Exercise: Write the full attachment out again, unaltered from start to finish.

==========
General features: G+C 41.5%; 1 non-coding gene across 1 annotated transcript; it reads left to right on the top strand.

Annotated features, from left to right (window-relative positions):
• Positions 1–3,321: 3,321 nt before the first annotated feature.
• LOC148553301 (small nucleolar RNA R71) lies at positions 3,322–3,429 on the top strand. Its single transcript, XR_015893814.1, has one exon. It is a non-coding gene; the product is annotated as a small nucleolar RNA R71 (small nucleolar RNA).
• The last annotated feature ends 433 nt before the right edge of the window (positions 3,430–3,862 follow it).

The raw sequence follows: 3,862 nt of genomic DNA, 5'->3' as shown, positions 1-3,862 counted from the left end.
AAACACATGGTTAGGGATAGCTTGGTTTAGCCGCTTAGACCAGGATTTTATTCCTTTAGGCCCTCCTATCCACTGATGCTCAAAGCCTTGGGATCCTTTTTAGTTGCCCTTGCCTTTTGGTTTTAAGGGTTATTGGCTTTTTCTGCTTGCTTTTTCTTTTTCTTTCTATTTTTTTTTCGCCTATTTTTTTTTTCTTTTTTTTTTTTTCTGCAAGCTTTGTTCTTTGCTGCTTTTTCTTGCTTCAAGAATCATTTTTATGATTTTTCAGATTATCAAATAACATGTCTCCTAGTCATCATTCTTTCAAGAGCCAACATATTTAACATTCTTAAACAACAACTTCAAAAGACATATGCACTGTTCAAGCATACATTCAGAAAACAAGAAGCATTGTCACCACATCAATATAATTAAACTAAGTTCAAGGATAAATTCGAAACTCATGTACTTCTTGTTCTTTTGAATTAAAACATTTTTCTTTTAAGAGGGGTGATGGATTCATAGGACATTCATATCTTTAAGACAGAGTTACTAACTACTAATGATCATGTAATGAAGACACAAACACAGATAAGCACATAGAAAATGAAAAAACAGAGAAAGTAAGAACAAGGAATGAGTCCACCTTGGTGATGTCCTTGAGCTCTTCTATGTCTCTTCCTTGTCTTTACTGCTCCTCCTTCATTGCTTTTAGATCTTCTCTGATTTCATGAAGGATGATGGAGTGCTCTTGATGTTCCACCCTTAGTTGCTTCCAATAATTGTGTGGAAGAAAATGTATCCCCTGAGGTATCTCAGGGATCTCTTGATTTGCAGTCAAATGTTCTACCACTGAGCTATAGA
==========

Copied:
General features: G+C 41.5%; 1 non-coding gene across 1 annotated transcript; it reads left to right on the top strand.

Annotated features, from left to right (window-relative positions):
• Positions 1–3,321: 3,321 nt before the first annotated feature.
• LOC148553301 (small nucleolar RNA R71) lies at positions 3,322–3,429 on the top strand. Its single transcript, XR_015893814.1, has one exon. It is a non-coding gene; the product is annotated as a small nucleolar RNA R71 (small nucleolar RNA).
• The last annotated feature ends 433 nt before the right edge of the window (positions 3,430–3,862 follow it).

The raw sequence follows: 3,862 nt of genomic DNA, 5'->3' as shown, positions 1-3,862 counted from the left end.
AAACACATGGTTAGGGATAGCTTGGTTTAGCCGCTTAGACCAGGATTTTATTCCTTTAGGCCCTCCTATCCACTGATGCTCAAAGCCTTGGGATCCTTTTTAGTTGCCCTTGCCTTTTGGTTTTAAGGGTTATTGGCTTTTTCTGCTTGCTTTTTCTTTTTCTTTCTATTTTTTTTTCGCCTATTTTTTTTTTCTTTTTTTTTTTTTCTGCAAGCTTTGTTCTTTGCTGCTTTTTCTTGCTTCAAGAATCATTTTTATGATTTTTCAGATTATCAAATAACATGTCTCCTAGTCATCATTCTTTCAAGAGCCAACATATTTAACATTCTTAAACAACAACTTCAAAAGACATATGCACTGTTCAAGCATACATTCAGAAAACAAGAAGCATTGTCACCACATCAATATAATTAAACTAAGTTCAAGGATAAATTCGAAACTCATGTACTTCTTGTTCTTTTGAATTAAAACATTTTTCTTTTAAGAGGGGTGATGGATTCATAGGACATTCATATCTTTAAGACAGAGTTACTAACTACTAATGATCATGTAATGAAGACACAAACACAGATAAGCACATAGAAAATGAAAAAACAGAGAAAGTAAGAACAAGGAATGAGTCCACCTTGGTGATGTCCTTGAGCTCTTCTATGTCTCTTCCTTGTCTTTACTGCTCCTCCTTCATTGCTTTTAGATCTTCTCTGATTTCATGAAGGATGATGGAGTGCTCTTGATGTTCCACCCTTAGTTGCTTCCAATAATTGTGTGGAAGAAAATGTATCCCCTGAGGTATCTCAGGGATCTCTTGATTTGCAGTCAAATGTTCTACCACTGAGCTATAGA